In 1972 NASA launched the Earth Resources Technology Satellite (ETRS), now known as Landsat 1, and on February 11, 2013 launched Landsat 8. Currently the United States has collected 40 continuous years of satellite records of land remote sensing data from satellites similar to these. Even though this data is valuable to improving many different aspects of the country such as agriculture, homeland security, and disaster mitigation; the availability of this data for planning our nation's future is at risk.
Thus, the Department of the Interior's (DOI's) U.S. Geological Survey (USGS) requested that the National Research Council's (NRC's) Committee on Implementation of a Sustained Land Imaging Program review the needs and opportunities necessary for the development of a national space-based operational land imaging capability. The committee was specifically tasked with several objectives including identifying stakeholders and their data needs and providing recommendations to facilitate the transition from NASA's research-based series of satellites to a sustained USGS land imaging program.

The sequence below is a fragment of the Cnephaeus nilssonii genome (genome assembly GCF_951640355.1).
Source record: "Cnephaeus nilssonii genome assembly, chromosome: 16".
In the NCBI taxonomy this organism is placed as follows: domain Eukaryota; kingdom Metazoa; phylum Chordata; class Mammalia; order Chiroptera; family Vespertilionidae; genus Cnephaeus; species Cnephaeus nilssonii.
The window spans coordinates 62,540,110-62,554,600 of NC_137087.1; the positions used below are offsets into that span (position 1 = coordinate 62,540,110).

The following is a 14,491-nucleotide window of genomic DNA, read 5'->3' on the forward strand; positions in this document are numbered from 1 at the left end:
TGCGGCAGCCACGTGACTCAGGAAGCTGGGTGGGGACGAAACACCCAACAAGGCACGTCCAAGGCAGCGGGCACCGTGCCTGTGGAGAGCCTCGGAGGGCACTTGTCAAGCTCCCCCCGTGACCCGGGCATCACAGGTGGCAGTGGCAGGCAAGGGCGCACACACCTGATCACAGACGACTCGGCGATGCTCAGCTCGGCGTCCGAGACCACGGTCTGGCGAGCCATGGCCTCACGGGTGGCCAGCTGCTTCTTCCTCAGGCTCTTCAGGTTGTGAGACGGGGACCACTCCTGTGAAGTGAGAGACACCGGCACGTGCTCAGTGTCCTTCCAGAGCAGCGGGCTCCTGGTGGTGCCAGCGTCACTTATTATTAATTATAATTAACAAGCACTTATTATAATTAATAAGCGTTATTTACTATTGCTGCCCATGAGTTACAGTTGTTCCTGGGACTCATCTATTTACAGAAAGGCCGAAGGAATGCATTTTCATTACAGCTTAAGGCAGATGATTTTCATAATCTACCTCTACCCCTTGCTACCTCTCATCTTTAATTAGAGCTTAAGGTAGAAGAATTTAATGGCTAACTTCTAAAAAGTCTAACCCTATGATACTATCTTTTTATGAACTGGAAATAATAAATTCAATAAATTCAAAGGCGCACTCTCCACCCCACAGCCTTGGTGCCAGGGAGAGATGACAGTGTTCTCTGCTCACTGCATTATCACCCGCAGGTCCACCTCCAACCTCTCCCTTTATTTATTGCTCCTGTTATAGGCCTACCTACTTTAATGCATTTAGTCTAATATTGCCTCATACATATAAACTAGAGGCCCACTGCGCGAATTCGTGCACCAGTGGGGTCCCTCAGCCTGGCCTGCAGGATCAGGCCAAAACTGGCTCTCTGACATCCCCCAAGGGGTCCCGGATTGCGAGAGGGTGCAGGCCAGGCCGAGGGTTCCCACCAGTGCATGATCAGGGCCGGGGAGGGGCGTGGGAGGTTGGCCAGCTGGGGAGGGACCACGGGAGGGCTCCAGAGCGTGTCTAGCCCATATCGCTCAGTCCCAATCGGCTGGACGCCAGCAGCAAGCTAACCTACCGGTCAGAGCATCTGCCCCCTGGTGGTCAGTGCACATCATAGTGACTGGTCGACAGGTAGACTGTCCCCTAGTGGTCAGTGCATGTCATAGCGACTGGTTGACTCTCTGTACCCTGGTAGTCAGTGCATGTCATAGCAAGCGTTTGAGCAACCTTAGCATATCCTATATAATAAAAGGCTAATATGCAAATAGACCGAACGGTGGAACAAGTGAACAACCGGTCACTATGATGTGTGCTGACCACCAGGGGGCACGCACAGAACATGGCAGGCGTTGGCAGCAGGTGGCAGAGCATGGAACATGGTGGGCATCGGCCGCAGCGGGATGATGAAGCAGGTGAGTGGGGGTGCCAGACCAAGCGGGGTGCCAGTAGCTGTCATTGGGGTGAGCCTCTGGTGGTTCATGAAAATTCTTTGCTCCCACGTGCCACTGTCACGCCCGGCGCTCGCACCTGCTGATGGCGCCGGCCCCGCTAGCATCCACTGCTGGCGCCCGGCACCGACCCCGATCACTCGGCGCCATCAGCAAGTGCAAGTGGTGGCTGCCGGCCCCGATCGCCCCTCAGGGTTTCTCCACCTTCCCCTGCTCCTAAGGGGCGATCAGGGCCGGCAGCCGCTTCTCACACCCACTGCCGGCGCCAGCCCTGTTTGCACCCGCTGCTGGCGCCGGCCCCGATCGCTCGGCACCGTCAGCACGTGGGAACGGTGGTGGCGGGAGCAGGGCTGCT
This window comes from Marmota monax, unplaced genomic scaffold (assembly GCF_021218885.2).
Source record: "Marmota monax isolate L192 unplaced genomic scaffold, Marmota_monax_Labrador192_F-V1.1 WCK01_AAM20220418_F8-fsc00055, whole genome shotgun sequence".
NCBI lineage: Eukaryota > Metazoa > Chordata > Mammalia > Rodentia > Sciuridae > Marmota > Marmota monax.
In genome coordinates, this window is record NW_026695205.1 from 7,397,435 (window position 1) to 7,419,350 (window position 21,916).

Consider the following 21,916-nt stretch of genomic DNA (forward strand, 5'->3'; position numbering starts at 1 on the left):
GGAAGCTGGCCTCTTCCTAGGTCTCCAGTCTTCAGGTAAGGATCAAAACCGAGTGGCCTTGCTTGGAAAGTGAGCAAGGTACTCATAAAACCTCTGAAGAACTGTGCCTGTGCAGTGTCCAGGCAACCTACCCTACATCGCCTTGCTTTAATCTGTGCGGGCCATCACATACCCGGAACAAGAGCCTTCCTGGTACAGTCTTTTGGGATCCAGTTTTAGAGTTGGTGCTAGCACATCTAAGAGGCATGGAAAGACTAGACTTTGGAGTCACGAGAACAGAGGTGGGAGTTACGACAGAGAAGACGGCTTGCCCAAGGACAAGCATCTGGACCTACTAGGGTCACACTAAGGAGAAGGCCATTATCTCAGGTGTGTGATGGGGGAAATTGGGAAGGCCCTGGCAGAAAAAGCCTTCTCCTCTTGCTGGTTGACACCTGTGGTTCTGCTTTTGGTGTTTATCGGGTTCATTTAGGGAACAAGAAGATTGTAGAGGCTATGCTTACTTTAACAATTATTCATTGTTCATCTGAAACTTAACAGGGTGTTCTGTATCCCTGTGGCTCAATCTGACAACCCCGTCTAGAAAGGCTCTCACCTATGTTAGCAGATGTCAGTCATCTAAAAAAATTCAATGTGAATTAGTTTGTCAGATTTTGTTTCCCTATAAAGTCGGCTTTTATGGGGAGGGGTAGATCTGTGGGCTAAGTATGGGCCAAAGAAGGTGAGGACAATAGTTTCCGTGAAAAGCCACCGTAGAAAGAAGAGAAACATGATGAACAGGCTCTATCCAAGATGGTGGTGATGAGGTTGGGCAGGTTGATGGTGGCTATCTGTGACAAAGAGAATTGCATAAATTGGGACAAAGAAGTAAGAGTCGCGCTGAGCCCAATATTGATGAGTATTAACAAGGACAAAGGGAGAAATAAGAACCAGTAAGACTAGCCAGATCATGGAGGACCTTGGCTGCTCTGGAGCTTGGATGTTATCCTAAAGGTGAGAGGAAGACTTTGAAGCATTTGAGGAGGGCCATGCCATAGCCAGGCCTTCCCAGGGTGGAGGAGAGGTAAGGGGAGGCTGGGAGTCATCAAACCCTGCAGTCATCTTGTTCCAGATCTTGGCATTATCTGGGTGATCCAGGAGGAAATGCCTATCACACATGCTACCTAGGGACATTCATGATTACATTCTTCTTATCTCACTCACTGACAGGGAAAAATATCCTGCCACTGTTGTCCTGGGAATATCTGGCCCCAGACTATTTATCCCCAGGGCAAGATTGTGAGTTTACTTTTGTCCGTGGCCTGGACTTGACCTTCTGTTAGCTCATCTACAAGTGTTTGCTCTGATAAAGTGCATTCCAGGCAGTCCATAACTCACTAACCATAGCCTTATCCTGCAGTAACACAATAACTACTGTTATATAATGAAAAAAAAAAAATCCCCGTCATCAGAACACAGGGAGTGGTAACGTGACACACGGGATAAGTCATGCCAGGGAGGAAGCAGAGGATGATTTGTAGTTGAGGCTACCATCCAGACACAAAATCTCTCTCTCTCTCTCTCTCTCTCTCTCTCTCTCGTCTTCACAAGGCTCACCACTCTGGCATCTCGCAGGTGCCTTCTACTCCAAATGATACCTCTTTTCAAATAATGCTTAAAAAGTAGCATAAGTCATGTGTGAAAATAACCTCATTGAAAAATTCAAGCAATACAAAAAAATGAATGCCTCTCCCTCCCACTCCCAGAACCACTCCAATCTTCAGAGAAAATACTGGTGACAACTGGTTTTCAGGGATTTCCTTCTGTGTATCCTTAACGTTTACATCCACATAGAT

Landsat and Beyond: Sustaining and Enhancing the Nation's Land Imaging Program is the result of the committee's investigation. This investigation included meetings with stakeholders such as the DOI, NASA, NOAA, and commercial data providers. The report includes the committee's recommendations, information about different aspects of the program, and a section dedicated to future opportunities.
Table of Contents
|1 Imperative for a Sustained and Enhanced Land Imaging Program||6-19|
|2 Technical Characteristics of the Core Program||20-26|
|3 Enhancing a Sustained Land Imaging Program||27-38|
|4 Data Systems||39-43|
|5 Opportunities on the Path Forward||44-50|
|Appendix A: Statement of Task||53-53|
|Appendix B: Acronyms||54-56|
|Appendix C: Committee and Staff Biographical Information||57-62|
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